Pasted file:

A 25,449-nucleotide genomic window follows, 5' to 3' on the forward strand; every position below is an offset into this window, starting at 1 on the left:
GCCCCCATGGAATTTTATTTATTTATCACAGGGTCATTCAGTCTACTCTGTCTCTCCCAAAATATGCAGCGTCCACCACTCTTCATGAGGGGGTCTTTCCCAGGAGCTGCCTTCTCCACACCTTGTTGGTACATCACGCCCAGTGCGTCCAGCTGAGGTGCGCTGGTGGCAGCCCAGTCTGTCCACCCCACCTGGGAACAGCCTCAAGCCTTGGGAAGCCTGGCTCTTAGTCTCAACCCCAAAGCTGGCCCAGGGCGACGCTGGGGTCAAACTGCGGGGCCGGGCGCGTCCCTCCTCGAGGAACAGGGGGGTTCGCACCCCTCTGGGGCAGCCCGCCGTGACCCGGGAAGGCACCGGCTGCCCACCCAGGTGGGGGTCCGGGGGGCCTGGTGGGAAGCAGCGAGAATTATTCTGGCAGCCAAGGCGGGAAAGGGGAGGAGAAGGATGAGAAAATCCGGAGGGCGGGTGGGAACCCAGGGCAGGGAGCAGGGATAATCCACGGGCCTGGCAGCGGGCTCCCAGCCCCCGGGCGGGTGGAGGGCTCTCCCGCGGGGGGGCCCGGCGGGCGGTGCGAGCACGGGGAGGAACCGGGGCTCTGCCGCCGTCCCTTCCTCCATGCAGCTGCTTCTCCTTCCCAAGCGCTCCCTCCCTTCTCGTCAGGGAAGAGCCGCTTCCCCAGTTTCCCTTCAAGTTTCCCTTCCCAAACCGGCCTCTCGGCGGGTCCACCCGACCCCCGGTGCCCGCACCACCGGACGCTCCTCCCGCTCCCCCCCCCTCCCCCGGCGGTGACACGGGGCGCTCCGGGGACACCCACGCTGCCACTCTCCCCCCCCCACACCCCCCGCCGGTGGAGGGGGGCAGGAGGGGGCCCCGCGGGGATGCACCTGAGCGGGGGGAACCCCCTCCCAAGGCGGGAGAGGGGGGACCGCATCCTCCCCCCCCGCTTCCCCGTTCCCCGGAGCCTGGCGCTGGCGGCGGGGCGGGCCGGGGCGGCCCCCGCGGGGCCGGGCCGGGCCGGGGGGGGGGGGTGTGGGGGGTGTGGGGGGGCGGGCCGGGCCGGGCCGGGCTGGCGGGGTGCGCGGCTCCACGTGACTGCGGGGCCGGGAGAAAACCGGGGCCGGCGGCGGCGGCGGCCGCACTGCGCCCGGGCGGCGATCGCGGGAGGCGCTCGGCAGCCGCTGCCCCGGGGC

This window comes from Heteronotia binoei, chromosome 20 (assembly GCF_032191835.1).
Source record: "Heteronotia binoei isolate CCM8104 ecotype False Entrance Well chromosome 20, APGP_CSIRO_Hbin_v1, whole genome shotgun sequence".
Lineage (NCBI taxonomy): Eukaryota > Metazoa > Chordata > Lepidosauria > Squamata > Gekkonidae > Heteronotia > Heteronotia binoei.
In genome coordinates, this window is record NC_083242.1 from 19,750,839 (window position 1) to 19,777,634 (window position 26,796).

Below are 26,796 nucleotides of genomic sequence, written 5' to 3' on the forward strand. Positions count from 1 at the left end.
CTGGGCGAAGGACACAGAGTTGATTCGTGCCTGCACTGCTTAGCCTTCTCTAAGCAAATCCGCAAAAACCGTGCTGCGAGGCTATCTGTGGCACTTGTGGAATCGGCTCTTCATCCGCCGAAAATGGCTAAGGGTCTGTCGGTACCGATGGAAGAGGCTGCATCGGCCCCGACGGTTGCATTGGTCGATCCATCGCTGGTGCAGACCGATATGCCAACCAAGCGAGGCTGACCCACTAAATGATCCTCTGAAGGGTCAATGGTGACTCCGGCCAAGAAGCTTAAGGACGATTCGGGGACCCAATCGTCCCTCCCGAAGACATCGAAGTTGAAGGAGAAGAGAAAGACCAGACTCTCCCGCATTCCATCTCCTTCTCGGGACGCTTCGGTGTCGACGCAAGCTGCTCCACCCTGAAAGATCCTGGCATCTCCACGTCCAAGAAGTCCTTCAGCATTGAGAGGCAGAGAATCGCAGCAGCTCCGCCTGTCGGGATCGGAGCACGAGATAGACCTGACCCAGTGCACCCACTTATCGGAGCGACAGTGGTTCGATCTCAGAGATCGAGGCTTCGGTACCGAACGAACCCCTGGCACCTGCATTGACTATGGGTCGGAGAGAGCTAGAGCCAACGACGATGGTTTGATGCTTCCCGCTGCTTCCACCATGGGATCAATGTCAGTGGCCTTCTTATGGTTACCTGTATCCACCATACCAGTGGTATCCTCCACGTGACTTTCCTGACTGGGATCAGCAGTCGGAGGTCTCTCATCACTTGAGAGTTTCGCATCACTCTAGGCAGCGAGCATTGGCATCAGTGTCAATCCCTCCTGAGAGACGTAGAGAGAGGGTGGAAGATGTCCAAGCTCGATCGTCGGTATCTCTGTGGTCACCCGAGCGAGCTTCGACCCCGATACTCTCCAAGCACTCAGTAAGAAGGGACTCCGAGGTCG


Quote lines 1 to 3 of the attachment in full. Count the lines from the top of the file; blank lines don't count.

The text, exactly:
A 25,449-nucleotide genomic window follows, 5' to 3' on the forward strand; every position below is an offset into this window, starting at 1 on the left:
GCCCCCATGGAATTTTATTTATTTATCACAGGGTCATTCAGTCTACTCTGTCTCTCCCAAAATATGCAGCGTCCACCACTCTTCATGAGGGGGTCTTTCCCAGGAGCTGCCTTCTCCACACCTTGTTGGTACATCACGCCCAGTGCGTCCAGCTGAGGTGCGCTGGTGGCAGCCCAGTCTGTCCACCCCACCTGGGAACAGCCTCAAGCCTTGGGAAGCCTGGCTCTTAGTCTCAACCCCAAAGCTGGCCCAGGGCGACGCTGGGGTCAAACTGCGGGGCCGGGCGCGTCCCTCCTCGAGGAACAGGGGGGTTCGCACCCCTCTGGGGCAGCCCGCCGTGACCCGGGAAGGCACCGGCTGCCCACCCAGGTGGGGGTCCGGGGGGCCTGGTGGGAAGCAGCGAGAATTATTCTGGCAGCCAAGGCGGGAAAGGGGAGGAGAAGGATGAGAAAATCCGGAGGGCGGGTGGGAACCCAGGGCAGGGAGCAGGGATAATCCACGGGCCTGGCAGCGGGCTCCCAGCCCCCGGGCGGGTGGAGGGCTCTCCCGCGGGGGGGCCCGGCGGGCGGTGCGAGCACGGGGAGGAACCGGGGCTCTGCCGCCGTCCCTTCCTCCATGCAGCTGCTTCTCCTTCCCAAGCGCTCCCTCCCTTCTCGTCAGGGAAGAGCCGCTTCCCCAGTTTCCCTTCAAGTTTCCCTTCCCAAACCGGCCTCTCGGCGGGTCCACCCGACCCCCGGTGCCCGCACCACCGGACGCTCCTCCCGCTCCCCCCCCCTCCCCCGGCGGTGACACGGGGCGCTCCGGGGACACCCACGCTGCCACTCTCCCCCCCCCACACCCCCCGCCGGTGGAGGGGGGCAGGAGGGGGCCCCGCGGGGATGCACCTGAGCGGGGGGAACCCCCTCCCAAGGCGGGAGAGGGGGGACCGCATCCTCCCCCCCCGCTTCCCCGTTCCCCGGAGCCTGGCGCTGGCGGCGGGGCGGGCCGGGGCGGCCCCCGCGGGGCCGGGCCGGGCCGGGGGGGGGGGGTGTGGGGGGTGTGGGGGGGCGGGCCGGGCCGGGCCGGGCTGGCGGGGTGCGCGGCTCCACGTGACTGCGGGGCCGGGAGAAAACCGGGGCCGGCGGCGGCGGCGGCCGCACTGCGCCCGGGCGGCGATCGCGGGAGGCGCTCGGCAGCCGCTGCCCCGGGGC

This window comes from Heteronotia binoei, chromosome 20 (assembly GCF_032191835.1).